The documents that make up a visa sponsorship package specify and ensure the applicant’s employment status and job description in the United States. A job is ideally required if you want to move to the US, and the employer must be open to hiring a non-resident worker for the position in question.
This means that the employer would be aware of the fact that you are neither a US citizen nor a Legal Permanent Resident. They would essentially need to guarantee to the US Visa department that you will soon be a legal resident who is able to work and earn a certain minimum salary. By agreeing to sponsor you and submitting the necessary paperwork to the USCIS, the company engages in a procedure known as visa sponsorship.
Who Can Sponsor a Visa?
Ideally, getting a Visa sponsorship is possible only when you have a working job offer in your name from a US company. In other terms, the employer would sponsor the Visa and submit related documents on your behalf.
But they can make the sponsorship only in certain situations. For instance, the company would be expected first to make a job posting for the position with relevant documents submitted to the Department of Labor. If no suitable response comes in for the job post, the organization can then agree that no American citizen was equipped to be hired for the position.
This justifies their stance of hiring a foreign citizen and sponsoring their Visa. Thus, an organization can sponsor a Visa for you only if they have a suitable opening within the company and can justify why hiring a foreign national becomes imperative here.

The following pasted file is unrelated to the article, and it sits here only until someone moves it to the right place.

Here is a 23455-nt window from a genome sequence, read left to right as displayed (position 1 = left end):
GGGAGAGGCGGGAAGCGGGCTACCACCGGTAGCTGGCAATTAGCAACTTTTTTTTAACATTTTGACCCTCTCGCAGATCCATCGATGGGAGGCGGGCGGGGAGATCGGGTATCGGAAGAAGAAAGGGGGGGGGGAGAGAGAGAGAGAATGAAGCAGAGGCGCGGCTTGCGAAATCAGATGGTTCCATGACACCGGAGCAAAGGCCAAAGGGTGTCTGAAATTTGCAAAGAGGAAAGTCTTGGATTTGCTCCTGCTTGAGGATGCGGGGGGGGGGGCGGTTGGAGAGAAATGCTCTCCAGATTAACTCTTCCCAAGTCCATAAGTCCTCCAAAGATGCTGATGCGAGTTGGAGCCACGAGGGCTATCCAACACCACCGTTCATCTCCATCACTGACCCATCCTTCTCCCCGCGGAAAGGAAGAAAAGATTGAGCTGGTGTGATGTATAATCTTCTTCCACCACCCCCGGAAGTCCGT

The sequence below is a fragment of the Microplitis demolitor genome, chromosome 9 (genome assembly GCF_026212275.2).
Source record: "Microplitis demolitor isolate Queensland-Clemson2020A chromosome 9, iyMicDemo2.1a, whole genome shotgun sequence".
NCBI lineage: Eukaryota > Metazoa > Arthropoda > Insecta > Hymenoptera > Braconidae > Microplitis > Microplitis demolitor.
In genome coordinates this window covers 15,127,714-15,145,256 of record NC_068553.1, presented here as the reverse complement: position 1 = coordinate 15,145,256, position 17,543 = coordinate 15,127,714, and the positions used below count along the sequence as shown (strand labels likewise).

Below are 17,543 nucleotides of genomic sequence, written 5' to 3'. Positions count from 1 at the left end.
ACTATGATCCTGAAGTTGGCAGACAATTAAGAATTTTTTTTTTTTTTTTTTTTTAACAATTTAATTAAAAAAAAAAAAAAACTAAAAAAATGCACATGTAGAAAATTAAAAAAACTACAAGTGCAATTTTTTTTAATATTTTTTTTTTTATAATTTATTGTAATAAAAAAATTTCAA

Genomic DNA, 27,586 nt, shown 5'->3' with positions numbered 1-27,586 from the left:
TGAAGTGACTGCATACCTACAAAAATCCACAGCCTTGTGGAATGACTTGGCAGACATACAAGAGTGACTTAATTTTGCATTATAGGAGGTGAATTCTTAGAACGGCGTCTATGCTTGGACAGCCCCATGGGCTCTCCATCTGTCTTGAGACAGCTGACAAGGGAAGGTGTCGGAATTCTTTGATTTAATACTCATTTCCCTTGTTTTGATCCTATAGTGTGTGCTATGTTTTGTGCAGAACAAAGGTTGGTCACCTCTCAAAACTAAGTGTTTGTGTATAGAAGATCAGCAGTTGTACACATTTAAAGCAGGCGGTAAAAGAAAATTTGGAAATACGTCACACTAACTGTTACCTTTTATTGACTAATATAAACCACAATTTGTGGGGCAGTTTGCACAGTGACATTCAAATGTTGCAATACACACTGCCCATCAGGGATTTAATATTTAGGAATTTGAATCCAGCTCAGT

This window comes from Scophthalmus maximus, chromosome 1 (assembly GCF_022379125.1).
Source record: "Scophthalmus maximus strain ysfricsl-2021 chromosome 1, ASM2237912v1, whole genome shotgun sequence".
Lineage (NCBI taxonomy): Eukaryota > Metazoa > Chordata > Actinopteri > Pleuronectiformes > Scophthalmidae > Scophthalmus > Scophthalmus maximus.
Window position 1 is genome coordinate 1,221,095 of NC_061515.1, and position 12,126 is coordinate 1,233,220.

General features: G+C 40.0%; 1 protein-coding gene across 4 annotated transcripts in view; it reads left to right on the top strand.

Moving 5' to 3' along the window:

How to Sponsor an Immigrant For Work
To sponsor an immigrant for work in the U.S., there are a number of steps required:
- Ensure the position qualifies as a specialty occupation
- Determine the rate of pay for the position
- Notify the U.S. workforce
- Submit a Labor Condition Application to the DOL for certification
- Register with the USCIS for the annual H-1B Lottery
- Await the Lottery selection results
- Submit a completed Form I-129 to USCIS
- Instruct your prospective worker to apply for a visa or admission
Visa Sponsorship Letters
Contrary to popular belief, Visa sponsorship is not exactly a letter. It refers to a set of documents that are submitted by the employer sponsoring the Visa to the US Government. When they open up a job post and look for applications in that sphere from foreign nationals, they exhibit their willingness to hire somebody from outside the country.
In effect, they produce a job offer for the potential employee and then send supporting documents to the US Citizen and Immigration Services. This document contains several forms and other files that relate to the employee’s recruitment details and justify the company’s needs to hire a non-US citizen. These documents also include statements where the company ensures that they are willingly going through this recruitment. This set of documents is called the Visa Sponsorship Letters.
Non-immigrant sponsorships are only used for a temporary basis where the individual cannot ultimately become a US citizen. This is valid for individuals who are only temporarily moving to the country. This means Non-immigrant visa holders are not eligible for Green Cards, indicating that the Visa does not qualify for US citizenship later.
If the job requires you to travel for a short period of time only, this would be the ideal Visa sponsorship for you. However, this means that you would require an Employment Authorization Document (EAD) to work in the United States.
While there are a number of different non-immigrant Visas, the following require sponsorship from an employer.